September 1965, auditions were held for an American TV comedy about a rock group called the Monkees. 437 young men went to Hollywood, California to try out for the roles, but only four were selected for the series. One year later, the show premiered on NBC, preceded by the release of their first single, "Last Train to Clarksville", an immediate Number One hit.
Within this made-for-TV band, Michael Nesmith and Peter "Tork" Thorkelson were musicians, and Micky Dolenz and Davy Jones were TV actors who also had some musical experience. Despite their ability to play (as displayed in their 1966 and 1967 concert tours), outside musicians were hired to provide nearly all of the backing music for their first year's worth of material, leaving the Monkees themselves to provide little more than lead vocals to each song. Despite the good commercial judgements of record producer Don Kirshner, his constant control over the members' creative input led to his firing in early 1967.
After this, the Monkees began writing and playing more on their albums. Despite this, the success of their albums, concerts, and TV show was continually slammed by "serious" music critics who considered them showbiz phonies.
In 1968, the band stopped doing the TV series, choosing to concentrate on feature films. Unfortunately, their film of that year--"Head", a psychedelic montage of comic scenes and music videos--was considered too avant-garde by the average Monkees fan, and their record sales suffered as a result.
Despite the release of some quality music from the group, the general public was taking the band less and less seriously. As a result, Peter left the group in 1969. Two albums later, Mike followed suit, and the remaining two released one last Monkees record before calling it quits.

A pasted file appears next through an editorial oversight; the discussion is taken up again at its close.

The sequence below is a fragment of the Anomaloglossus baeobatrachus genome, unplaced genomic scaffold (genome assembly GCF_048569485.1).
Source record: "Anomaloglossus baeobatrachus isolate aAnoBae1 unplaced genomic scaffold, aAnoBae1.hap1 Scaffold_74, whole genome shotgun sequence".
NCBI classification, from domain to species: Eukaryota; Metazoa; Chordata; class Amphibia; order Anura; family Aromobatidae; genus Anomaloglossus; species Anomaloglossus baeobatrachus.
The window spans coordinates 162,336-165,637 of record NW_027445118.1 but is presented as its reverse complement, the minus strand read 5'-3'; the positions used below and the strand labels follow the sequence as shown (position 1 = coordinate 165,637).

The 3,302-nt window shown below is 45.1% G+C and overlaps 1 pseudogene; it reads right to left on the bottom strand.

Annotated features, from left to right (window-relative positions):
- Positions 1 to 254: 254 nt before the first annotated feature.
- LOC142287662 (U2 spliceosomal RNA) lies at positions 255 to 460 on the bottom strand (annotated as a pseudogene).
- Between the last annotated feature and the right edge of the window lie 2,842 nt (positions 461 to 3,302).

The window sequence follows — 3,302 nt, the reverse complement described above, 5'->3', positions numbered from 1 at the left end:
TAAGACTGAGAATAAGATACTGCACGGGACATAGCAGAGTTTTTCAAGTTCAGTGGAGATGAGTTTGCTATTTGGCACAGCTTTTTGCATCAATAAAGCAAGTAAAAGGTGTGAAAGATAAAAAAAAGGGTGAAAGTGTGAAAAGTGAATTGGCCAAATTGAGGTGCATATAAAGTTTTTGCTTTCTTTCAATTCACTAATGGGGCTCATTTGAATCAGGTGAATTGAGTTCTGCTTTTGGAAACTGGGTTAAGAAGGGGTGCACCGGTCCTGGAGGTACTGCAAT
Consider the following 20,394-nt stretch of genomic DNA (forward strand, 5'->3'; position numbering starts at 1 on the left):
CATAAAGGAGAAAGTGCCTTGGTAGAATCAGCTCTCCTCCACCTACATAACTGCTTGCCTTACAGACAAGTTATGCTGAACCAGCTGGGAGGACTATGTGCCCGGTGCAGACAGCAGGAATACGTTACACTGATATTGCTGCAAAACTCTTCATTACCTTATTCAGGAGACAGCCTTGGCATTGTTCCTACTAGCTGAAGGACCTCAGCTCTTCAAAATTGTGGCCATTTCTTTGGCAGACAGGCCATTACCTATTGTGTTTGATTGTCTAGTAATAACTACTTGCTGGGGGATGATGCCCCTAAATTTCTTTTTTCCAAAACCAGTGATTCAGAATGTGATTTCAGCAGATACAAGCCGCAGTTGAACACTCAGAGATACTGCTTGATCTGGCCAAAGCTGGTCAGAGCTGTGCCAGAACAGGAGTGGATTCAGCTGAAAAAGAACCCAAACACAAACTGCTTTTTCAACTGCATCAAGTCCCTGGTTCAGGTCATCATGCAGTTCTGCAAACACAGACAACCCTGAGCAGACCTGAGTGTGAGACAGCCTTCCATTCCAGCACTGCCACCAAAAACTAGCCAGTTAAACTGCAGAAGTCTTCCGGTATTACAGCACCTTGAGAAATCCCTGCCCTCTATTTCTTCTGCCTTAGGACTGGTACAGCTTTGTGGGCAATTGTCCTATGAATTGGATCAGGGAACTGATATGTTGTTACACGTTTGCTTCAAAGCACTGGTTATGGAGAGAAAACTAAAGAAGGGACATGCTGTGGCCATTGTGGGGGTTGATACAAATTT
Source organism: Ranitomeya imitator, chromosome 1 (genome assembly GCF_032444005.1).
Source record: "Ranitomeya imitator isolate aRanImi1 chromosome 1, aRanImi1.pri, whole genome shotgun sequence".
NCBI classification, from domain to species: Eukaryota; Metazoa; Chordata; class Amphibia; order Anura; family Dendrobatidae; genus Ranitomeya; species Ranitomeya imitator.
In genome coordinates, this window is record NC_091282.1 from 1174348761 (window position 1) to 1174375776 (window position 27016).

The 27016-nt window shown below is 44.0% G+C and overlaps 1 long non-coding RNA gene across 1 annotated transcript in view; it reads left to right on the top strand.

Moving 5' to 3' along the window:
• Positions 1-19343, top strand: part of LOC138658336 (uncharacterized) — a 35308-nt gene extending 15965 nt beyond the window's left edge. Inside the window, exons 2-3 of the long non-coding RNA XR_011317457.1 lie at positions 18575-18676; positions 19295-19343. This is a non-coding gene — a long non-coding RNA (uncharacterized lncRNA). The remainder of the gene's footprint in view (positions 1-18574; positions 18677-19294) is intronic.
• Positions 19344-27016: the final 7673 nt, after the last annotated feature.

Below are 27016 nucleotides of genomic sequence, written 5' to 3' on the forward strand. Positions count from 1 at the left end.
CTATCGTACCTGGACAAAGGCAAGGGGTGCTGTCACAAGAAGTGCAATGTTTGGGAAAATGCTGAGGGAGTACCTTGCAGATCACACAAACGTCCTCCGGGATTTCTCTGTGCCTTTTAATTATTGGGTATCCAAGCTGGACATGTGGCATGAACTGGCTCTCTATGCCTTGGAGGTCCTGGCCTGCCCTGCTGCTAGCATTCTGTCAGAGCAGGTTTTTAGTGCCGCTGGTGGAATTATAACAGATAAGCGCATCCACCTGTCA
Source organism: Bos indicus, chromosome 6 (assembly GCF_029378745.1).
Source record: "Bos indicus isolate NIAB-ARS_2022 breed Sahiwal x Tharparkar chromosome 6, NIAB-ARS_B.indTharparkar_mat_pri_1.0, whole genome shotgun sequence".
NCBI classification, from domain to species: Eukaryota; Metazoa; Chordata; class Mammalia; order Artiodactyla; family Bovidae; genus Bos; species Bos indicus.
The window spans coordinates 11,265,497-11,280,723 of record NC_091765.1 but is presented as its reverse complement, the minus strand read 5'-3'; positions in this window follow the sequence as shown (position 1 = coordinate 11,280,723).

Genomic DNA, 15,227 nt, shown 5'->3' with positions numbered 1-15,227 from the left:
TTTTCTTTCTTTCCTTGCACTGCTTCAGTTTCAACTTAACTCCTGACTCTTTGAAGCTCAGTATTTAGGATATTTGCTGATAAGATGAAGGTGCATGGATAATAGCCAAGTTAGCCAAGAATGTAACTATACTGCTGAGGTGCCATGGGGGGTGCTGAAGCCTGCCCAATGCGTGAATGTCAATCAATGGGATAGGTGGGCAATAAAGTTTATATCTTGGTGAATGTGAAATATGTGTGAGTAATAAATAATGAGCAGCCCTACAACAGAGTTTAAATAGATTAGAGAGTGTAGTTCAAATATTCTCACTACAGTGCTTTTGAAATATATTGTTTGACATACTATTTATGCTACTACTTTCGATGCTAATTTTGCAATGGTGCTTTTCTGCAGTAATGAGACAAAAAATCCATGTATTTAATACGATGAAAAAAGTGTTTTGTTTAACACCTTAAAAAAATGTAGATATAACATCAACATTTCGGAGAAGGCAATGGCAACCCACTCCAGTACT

The 1970's saw sporadic TV, radio, and concert appearances by each of the four ex-Monkees. A highlight of the post-Monkees ventures in that decade was a semi-reunion tour of Japan called "Dolenz, Jones, Boyce, and Hart". This group was comprised of Monkees Micky and Davy, and songwriters Tommy Boyce and Bobby Hart (who wrote several hits for themselves, the Monkees, and other groups). Mike's early-seventies works with the First National Band are also of note.
From the mid- to late-1980's, "Monkeemania" had returned, thanks to a 20th Anniversary reunion tour comprised of Micky, Davy, and Peter. They hoped to continue their comeback success by releasing an album of new material in 1988. Unfortunately, MTV--the music cable channel which had put the band back into the spotlight by re-running their series--refused to show their videos, due to a misunderstanding over an appearance they didn't make on the channel's "Superbowl Tailgate Party" special. By the end of the decade, the three Monkees had gone back to their separate lives...for the time being.
In the mid-1990's the three reunited once again for a 30th Anniversary tour, preceded by an excellent CD reisuue campaign headed by Rhino Records. The '90's wave of "Monkeemania" reached a peak in late-1996 and early-1997, when all four Monkees got together for a TV cable documentary, an ABC-TV special, a tour of the U.K., and "Justus"--an album comprised of songs written, played, and produced solely by the four Monkees, with no outside assistance whatsoever. But when Mike opted not to join them on their 1997 tour, the band drifted apart once again.
But public interest in the band has continued, inspiring another Mike-less reunion tour in 2001. Episodes of their show are available on video. Their musical output, meanwhile, is best encapsulated on a 2-CD set, "The Monkees Anthology", released in 1998.
* Micky Dolenz- drums, vocals
* Davy Jones- tambourine, vocals
* Peter Tork- bass, vocals
* Mike Nesmith- lead guitar, vocals
U.S. CHART SUCCESSES (1966-1970):
* 5 Top Five albums (4 Number One's)
* 7 Top Five singles (3 Number One's)
* Greatest Hits (Rhino version)
* Anthology (2-CD set)
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